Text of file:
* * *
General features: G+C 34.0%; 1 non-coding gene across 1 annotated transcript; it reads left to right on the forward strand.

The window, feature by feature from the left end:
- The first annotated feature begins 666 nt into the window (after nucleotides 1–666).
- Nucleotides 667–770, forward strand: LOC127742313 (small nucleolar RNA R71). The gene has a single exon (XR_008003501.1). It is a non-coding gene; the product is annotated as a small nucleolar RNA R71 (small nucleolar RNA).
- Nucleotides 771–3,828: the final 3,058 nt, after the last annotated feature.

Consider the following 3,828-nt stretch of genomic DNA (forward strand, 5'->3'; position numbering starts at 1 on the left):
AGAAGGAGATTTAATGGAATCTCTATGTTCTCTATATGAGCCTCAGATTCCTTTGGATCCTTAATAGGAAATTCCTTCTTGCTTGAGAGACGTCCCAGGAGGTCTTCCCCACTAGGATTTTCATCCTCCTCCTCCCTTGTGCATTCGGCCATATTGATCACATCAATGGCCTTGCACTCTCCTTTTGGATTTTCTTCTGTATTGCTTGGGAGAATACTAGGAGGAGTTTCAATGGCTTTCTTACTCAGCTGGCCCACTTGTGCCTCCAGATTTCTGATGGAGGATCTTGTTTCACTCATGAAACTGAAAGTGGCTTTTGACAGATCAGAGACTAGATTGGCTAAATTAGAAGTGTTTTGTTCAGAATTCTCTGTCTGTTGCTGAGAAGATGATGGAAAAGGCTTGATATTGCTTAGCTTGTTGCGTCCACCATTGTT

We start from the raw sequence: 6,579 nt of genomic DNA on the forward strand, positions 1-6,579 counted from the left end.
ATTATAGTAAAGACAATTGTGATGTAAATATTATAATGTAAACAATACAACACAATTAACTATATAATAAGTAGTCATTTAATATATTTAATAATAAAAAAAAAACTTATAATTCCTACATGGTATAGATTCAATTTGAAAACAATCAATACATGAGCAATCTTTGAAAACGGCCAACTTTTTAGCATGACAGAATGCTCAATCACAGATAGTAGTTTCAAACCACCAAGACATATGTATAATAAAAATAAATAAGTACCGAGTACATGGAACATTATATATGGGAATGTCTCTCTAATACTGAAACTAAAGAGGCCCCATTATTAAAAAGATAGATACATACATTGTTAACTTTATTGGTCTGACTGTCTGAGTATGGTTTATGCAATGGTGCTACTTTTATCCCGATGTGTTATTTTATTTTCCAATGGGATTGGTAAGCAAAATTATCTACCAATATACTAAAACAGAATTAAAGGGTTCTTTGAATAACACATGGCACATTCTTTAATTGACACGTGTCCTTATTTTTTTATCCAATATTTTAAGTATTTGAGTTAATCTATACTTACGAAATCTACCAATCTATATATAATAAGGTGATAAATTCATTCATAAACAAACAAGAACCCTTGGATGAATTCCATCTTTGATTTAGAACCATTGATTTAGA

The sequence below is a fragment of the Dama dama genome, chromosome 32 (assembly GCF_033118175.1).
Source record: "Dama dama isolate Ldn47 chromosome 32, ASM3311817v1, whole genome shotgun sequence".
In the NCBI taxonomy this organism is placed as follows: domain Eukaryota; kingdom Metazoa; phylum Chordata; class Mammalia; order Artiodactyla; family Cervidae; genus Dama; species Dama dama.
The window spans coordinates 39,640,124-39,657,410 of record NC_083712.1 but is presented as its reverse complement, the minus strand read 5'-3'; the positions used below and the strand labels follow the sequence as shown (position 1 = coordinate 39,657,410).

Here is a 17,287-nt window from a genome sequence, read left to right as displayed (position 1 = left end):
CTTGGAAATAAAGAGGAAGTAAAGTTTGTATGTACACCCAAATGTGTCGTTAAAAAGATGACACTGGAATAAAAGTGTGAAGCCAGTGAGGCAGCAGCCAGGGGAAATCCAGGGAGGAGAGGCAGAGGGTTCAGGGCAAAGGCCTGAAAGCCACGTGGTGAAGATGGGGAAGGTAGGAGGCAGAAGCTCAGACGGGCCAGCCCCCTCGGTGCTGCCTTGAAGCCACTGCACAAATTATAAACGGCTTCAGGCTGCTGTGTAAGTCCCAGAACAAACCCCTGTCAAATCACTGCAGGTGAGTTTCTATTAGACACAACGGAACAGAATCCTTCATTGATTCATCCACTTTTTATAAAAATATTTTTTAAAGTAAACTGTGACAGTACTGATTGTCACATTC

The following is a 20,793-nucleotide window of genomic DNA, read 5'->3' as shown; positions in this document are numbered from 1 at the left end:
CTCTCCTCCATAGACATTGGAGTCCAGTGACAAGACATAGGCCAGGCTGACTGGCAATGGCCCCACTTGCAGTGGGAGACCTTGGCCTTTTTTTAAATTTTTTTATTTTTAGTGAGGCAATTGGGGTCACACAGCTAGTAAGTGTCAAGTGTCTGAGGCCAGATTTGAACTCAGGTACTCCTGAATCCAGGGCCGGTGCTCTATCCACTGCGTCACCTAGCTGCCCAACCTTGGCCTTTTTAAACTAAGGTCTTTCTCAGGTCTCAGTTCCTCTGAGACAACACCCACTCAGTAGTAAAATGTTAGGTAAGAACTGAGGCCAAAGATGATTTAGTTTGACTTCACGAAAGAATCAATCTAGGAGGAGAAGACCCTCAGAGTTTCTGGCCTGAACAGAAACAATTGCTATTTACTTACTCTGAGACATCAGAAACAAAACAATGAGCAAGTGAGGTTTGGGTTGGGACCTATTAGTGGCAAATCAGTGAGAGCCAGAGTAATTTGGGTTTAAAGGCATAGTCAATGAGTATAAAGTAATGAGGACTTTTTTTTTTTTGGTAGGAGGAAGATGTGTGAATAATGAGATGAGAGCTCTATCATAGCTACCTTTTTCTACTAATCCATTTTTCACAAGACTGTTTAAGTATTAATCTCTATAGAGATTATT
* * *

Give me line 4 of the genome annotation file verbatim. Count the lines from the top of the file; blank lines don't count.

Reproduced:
- Nucleotides 667–770, forward strand: LOC127742313 (small nucleolar RNA R71). The gene has a single exon (XR_008003501.1). It is a non-coding gene; the product is annotated as a small nucleolar RNA R71 (small nucleolar RNA).